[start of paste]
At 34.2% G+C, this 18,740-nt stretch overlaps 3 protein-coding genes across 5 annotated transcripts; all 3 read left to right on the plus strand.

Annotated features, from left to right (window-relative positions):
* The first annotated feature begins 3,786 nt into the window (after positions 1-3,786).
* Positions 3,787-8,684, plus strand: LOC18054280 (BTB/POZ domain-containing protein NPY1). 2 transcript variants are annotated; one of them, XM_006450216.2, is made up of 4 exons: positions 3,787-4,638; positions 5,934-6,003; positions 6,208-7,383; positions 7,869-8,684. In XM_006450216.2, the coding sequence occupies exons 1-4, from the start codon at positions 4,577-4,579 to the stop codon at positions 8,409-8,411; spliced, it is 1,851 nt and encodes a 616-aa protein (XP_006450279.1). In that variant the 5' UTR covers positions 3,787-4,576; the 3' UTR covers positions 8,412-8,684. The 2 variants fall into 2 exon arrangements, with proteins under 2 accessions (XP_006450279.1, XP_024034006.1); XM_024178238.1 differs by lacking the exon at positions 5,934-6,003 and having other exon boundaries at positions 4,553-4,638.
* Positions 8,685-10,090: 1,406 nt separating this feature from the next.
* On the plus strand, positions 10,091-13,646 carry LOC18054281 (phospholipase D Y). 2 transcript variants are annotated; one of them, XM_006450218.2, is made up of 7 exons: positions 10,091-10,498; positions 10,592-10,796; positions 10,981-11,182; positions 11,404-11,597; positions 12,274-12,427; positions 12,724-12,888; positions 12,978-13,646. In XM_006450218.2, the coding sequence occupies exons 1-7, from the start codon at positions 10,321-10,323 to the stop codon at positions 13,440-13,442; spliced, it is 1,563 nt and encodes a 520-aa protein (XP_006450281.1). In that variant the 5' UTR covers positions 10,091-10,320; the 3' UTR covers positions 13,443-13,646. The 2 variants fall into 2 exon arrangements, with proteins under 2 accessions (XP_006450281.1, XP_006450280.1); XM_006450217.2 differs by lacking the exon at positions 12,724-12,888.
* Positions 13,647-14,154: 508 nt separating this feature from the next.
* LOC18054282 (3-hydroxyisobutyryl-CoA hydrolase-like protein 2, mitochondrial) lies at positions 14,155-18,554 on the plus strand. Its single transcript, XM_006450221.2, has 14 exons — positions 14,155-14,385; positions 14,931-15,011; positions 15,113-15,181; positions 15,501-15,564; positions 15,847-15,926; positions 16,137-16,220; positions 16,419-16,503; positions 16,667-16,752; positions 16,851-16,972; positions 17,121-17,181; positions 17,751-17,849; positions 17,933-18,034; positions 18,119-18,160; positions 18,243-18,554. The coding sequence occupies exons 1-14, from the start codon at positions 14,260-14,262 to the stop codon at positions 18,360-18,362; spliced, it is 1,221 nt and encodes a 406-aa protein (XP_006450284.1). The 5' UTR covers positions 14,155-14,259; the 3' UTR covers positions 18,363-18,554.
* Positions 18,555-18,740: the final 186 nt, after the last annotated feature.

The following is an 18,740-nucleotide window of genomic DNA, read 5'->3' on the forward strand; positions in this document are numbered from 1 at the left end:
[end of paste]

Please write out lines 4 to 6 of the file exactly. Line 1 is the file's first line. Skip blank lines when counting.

* Positions 3,787-8,684, plus strand: LOC18054280 (BTB/POZ domain-containing protein NPY1). 2 transcript variants are annotated; one of them, XM_006450216.2, is made up of 4 exons: positions 3,787-4,638; positions 5,934-6,003; positions 6,208-7,383; positions 7,869-8,684. In XM_006450216.2, the coding sequence occupies exons 1-4, from the start codon at positions 4,577-4,579 to the stop codon at positions 8,409-8,411; spliced, it is 1,851 nt and encodes a 616-aa protein (XP_006450279.1). In that variant the 5' UTR covers positions 3,787-4,576; the 3' UTR covers positions 8,412-8,684. The 2 variants fall into 2 exon arrangements, with proteins under 2 accessions (XP_006450279.1, XP_024034006.1); XM_024178238.1 differs by lacking the exon at positions 5,934-6,003 and having other exon boundaries at positions 4,553-4,638.
* Positions 8,685-10,090: 1,406 nt separating this feature from the next.
* On the plus strand, positions 10,091-13,646 carry LOC18054281 (phospholipase D Y). 2 transcript variants are annotated; one of them, XM_006450218.2, is made up of 7 exons: positions 10,091-10,498; positions 10,592-10,796; positions 10,981-11,182; positions 11,404-11,597; positions 12,274-12,427; positions 12,724-12,888; positions 12,978-13,646. In XM_006450218.2, the coding sequence occupies exons 1-7, from the start codon at positions 10,321-10,323 to the stop codon at positions 13,440-13,442; spliced, it is 1,563 nt and encodes a 520-aa protein (XP_006450281.1). In that variant the 5' UTR covers positions 10,091-10,320; the 3' UTR covers positions 13,443-13,646. The 2 variants fall into 2 exon arrangements, with proteins under 2 accessions (XP_006450281.1, XP_006450280.1); XM_006450217.2 differs by lacking the exon at positions 12,724-12,888.